Friday, October 7

the secret of its longevity?


Monarchy expert Bryan Kozlowski predicted that the Queen Isabel II he will live longer than his mother, Isabel Bowes-Lyon, who died at the age of 101 and a smoker. And it is not surprising that this was her bet due to the good state of health that the monarch has enjoyed.

After the publication of ‘Long Live the Queen: 23 Rules for Living as Britain’s Longest Reigning Monarch’ by Kozlowski and the interviews given in different media by Darren McGrady, who was her personal chef, we know some of the habits of Elizabeth II that may be the answer to what has been 96 years of physical well-being.

1. Food without excesses

Regarding food, McGrady stated that Elizabeth II did not follow a diet in itself, although her diet was based mainly on fish, seasonal fruits and vegetables.

But above all, his secret was in eat in moderation and never overdo it.

The carbohydrates and food with starch -confirmed McGrady- they used to be out of his diet and he preferred simple dishes, such as chicken with salad or fish with cooked spinach.

According to Kozlowski, this preference for simple foods was also due to the rationing experienced during World War II, since “for a long period in Great Britain it was almost unpatriotic to be too enthusiastic about food,” said the expert on monarchies.

The cook also explained that the Queen had breakfast twice: «In the first, you have a cup of Earl Gray tea, with a little milk and sugar, accompanied by some biscuits, and then go on to taste herring, in any of its variants». Sometimes he also had them at dinner, mixed with the salad.

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What was undoubtedly sacred to the monarch was the tea time. “There is no day that he skips it,” McGrady said. He ate it along with sandwiches and scones, and a small slice of cake. “As dieticians often advise, I only ate sweets occasionally,” Kozlowski notes in his book.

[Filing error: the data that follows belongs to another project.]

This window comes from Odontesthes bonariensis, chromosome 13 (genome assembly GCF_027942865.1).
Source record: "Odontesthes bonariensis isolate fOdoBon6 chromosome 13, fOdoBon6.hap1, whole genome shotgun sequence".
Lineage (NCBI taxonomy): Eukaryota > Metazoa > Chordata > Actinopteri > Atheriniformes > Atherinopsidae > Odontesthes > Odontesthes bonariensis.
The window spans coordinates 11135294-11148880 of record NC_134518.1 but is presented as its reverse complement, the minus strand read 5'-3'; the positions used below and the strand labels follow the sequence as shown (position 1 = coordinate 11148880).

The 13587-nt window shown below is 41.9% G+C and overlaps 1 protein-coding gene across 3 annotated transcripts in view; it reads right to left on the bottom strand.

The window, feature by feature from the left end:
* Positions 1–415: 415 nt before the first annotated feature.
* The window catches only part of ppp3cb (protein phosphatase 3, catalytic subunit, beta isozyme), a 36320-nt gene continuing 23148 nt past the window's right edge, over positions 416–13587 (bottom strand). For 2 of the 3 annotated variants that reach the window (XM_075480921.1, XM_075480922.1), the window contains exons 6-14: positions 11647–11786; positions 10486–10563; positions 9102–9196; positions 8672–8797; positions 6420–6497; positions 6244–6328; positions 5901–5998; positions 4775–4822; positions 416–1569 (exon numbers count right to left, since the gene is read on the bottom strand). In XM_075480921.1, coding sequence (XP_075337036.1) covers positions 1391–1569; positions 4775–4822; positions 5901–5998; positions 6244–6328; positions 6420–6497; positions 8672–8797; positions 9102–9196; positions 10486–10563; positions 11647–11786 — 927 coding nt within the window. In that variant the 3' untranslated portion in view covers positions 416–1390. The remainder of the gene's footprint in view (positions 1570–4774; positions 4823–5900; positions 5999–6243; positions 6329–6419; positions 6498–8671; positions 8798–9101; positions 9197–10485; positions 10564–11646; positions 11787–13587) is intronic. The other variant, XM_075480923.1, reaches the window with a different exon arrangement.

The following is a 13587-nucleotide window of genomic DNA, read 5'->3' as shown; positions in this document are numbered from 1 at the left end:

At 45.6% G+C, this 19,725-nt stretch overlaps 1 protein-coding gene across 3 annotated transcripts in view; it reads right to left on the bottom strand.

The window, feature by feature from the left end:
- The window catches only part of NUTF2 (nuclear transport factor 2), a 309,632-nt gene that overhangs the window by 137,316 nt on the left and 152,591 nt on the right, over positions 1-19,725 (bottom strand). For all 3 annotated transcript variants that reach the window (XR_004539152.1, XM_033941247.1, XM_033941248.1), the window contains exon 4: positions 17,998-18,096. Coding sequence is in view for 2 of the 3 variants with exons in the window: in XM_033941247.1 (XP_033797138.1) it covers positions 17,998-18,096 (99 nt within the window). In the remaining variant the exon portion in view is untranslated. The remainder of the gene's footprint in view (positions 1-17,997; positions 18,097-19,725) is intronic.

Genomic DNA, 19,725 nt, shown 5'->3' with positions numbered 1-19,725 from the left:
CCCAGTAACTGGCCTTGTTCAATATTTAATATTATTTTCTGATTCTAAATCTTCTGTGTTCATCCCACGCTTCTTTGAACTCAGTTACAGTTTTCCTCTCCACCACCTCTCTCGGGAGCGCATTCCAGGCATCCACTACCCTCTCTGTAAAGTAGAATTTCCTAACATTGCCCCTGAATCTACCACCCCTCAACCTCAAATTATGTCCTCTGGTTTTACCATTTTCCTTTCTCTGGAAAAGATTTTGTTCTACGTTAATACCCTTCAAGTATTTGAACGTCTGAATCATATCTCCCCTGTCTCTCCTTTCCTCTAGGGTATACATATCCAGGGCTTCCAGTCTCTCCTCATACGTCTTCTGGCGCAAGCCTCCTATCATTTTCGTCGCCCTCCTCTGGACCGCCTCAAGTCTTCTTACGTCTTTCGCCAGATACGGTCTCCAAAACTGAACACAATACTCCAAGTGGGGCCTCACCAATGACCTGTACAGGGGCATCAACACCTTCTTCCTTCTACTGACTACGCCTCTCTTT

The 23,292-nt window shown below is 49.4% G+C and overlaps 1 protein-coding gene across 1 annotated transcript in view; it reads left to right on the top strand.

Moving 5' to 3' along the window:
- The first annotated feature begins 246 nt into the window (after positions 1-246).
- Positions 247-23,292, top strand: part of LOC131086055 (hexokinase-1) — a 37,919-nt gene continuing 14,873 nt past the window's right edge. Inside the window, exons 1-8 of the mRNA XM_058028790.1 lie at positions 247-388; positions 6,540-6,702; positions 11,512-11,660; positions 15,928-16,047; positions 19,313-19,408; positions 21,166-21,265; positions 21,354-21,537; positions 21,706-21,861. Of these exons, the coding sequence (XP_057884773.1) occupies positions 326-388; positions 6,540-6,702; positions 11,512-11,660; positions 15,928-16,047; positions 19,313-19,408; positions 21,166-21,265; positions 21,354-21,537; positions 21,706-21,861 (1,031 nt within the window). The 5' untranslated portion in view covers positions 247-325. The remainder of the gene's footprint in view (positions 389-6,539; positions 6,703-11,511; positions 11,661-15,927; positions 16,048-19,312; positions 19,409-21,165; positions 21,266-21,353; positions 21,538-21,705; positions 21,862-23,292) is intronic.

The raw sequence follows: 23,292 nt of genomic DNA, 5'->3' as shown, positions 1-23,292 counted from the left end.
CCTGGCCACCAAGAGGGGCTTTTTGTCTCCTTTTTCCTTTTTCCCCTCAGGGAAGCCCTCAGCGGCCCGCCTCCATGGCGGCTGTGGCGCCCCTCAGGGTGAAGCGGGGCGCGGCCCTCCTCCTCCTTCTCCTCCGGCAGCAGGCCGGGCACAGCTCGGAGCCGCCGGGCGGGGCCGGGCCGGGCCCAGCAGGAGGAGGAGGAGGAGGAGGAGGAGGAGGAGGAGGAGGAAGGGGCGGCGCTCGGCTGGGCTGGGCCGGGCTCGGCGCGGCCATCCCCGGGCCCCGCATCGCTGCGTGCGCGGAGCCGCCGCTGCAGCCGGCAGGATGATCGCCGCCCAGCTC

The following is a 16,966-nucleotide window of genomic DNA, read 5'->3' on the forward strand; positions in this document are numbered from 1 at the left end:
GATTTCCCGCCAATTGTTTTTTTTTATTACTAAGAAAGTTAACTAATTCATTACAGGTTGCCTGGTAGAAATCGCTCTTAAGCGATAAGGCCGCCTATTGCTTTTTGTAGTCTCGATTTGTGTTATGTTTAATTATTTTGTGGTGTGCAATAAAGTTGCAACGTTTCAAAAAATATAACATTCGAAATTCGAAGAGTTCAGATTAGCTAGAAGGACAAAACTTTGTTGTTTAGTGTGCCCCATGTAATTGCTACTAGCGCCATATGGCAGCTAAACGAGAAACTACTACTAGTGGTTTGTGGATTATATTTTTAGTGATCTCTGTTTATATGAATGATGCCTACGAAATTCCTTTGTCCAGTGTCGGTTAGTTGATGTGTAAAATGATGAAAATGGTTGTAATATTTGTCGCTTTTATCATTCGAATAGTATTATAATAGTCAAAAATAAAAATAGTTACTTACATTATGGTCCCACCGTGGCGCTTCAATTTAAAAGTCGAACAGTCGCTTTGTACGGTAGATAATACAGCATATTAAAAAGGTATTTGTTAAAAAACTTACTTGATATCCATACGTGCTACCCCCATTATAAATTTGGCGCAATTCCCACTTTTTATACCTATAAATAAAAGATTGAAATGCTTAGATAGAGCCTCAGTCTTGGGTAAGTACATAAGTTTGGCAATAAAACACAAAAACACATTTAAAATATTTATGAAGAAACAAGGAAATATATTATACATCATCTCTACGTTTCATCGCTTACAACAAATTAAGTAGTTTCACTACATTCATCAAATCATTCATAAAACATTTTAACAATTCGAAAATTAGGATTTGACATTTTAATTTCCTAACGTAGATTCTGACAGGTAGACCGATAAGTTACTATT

2. Moderate exercise

Her former press secretary, Dickie Arbiter, told the BBC that the Queen I rode a horse once or twice a week and walked during the day. And it is that Isabel II was always a very active person and that she liked to enjoy the countryside and nature.

“If he doesn’t have time to walk the dogs in the morning, he does it in the afternoon,” Arbiter said. In addition, “she does not spend the day sitting at a desk. During an investiture ceremony she stands for up to 90 minutes».

The monarch also tried to sleep well and, above all, to have a daily sleep routine. This was shared by Arbiter: “He sleeps about seven hours every night and wakes up every day at 7.30 in the morning.”

Sleep consistency and regularity are very important, because when the body maintains a predictable schedule it functions more efficiently. “The golden rule is to maintain regular times to go to bed and get up, even on weekends or during vacations,” says Jana Fernández, well-being and rest consultant.

3. Little sun exposure